Hyenas are moderately large terrestrial carnivores native to Africa and Asia. They are members of the family Hyaenidae.
Although hyenas look like rather large wild dogs, they make up a separate biological family which is most closely related to Herpestidae (the family of mongooses and meerkats). The hyena has one of the strongest jaws in the animal kingdom and an adult of the species has only the large cats of the family Felidae (Lions, Tigers, Jaguars, etc.) to fear.
Hyenas range in length from 1.2 - 1.5 meters (3.9 - 4.9 ft) including the tail, which is 30 cm (12 inches) in length. An adult hyena weighs between 25 and 55 kg (55 - 120 lb). The pelt can be light to dark-brown on Brown Hyenas, while the color can be gray, sometimes nearly white on Striped Hyenas. Aardwolves have a warm, sand-colored coat, while the coats of Spotted Hyenas can range from dark-brown fur to amber and reddish in color.
In ancient times, large hyenas ranged over much of Europe and Asia, but they are much reduced in range and diversity today. Only four species survive: the Spotted, Brown, and Striped Hyenas (which together make up the subfamily Hyaeninae), and the Aardwolf, which is the only member of the subfamily Protelinae.
Despite common belief, only some species belonging to this family are scavengers: while the brown and the striped hyena derive most of their diets from scavenging, the spotted hyena is not only a real predator, but also the most effective predator on the African savannah. The Aardwolf usually eat insects like termites.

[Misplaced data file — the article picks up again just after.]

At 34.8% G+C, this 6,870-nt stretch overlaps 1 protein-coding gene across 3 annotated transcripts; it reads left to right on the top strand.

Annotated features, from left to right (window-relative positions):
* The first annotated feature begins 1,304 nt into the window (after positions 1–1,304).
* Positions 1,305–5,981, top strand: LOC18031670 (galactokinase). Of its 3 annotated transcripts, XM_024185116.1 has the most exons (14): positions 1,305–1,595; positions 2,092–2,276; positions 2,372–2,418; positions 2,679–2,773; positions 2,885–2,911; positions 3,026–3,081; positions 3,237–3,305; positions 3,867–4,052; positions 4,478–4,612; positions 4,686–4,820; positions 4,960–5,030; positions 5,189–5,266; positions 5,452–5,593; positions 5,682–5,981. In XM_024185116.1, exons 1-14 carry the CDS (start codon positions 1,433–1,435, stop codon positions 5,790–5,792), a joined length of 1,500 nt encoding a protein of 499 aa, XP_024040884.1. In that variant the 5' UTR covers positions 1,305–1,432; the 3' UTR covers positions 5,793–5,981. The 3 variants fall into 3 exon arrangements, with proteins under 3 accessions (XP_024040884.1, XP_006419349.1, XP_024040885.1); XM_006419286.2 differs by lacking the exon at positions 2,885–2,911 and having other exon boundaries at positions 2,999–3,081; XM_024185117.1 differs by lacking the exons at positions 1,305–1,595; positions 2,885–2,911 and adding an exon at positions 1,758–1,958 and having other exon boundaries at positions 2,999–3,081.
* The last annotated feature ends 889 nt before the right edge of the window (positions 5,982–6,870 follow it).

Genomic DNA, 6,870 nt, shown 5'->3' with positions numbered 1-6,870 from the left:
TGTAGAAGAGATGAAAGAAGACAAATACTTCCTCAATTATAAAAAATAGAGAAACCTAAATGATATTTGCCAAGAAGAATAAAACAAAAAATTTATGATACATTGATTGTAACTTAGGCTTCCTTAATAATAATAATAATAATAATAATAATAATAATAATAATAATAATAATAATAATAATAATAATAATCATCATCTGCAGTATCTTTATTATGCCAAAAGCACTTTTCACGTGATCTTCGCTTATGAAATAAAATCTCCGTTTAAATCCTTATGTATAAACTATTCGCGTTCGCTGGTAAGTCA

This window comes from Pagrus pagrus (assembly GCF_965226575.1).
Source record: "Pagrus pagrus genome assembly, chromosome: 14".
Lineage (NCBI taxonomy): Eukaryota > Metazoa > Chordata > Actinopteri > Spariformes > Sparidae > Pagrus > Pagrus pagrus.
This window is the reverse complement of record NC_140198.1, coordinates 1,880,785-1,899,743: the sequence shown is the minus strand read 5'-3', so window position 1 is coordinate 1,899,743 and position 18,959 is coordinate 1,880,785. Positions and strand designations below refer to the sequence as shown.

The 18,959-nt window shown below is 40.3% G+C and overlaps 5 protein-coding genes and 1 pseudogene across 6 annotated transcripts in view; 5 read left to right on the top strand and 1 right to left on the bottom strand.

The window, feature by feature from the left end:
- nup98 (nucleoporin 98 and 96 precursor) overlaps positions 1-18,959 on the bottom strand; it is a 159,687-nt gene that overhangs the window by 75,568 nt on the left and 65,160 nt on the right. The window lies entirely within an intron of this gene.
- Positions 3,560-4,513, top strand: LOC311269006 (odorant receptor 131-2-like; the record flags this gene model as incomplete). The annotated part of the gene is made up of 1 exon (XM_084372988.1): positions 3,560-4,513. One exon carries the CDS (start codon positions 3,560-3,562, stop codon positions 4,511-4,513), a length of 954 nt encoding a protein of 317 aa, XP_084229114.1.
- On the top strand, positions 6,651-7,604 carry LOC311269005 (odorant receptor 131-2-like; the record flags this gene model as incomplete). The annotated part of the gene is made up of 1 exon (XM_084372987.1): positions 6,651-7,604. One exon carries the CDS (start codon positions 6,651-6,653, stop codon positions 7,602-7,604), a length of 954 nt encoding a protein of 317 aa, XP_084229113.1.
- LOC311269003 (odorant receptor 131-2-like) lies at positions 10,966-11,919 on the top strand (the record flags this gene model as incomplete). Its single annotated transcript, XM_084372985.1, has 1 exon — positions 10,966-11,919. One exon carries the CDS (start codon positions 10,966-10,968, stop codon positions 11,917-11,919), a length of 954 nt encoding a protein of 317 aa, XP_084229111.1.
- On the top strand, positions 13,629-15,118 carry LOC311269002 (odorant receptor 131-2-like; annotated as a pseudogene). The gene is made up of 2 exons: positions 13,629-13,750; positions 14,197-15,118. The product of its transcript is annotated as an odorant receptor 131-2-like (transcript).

Hyenas are also highly intelligent predators, even more intelligent than the lions (some scientists claim they are of equal intelligence to certain apes). One indication of hyena intelligence is that hyenas will move their kills closer to each other to protect them from scavengers; another indication is their strategic hunting methods.
A group of spotted hyenas (called a "clan") can include 5-90 members and is led by a single alpha female. A complicated social hierarchy governs the clan. Cubs often learn this social system before they begin to walk. Females are the dominating members, followed in rank by cubs, while adult males rank lowest. Male hyenas, which are usually smaller and less aggressive than females, often leave the clan when they are about two years of age. Females tend to mate with males from other clans, thereby preventing inbreeding. Unlike many other animals, female hyenas hardly ever mate with highly aggressive males. Instead, they select calm, patient and charming mates. Patience is especially important since courtship can last as much as a year. For this reason, dominant and impatient males have difficulty finding mates. Despite the complicated courtship, the female raises her pups without the male.
In some parts of Africa, some men were thought to turn into hyenas at night. In the former Kingdom of Kaffa (now part of south-western Ethiopia), qora or were-hyenas were outlawed by special laws. Those accused of turning into hyenas at night were bound and presented to a priest of Docco, who would determine if the accused was, in fact, a qora. If found guilty, the individual would be sentenced to slavery, death, or exile. Although only a priest of Docco could make this determination, any person could accuse another of this crime. As G.W.B. Huntingford wrote, "This led to much injustice, and according to old Kafa men the law was often set into motion.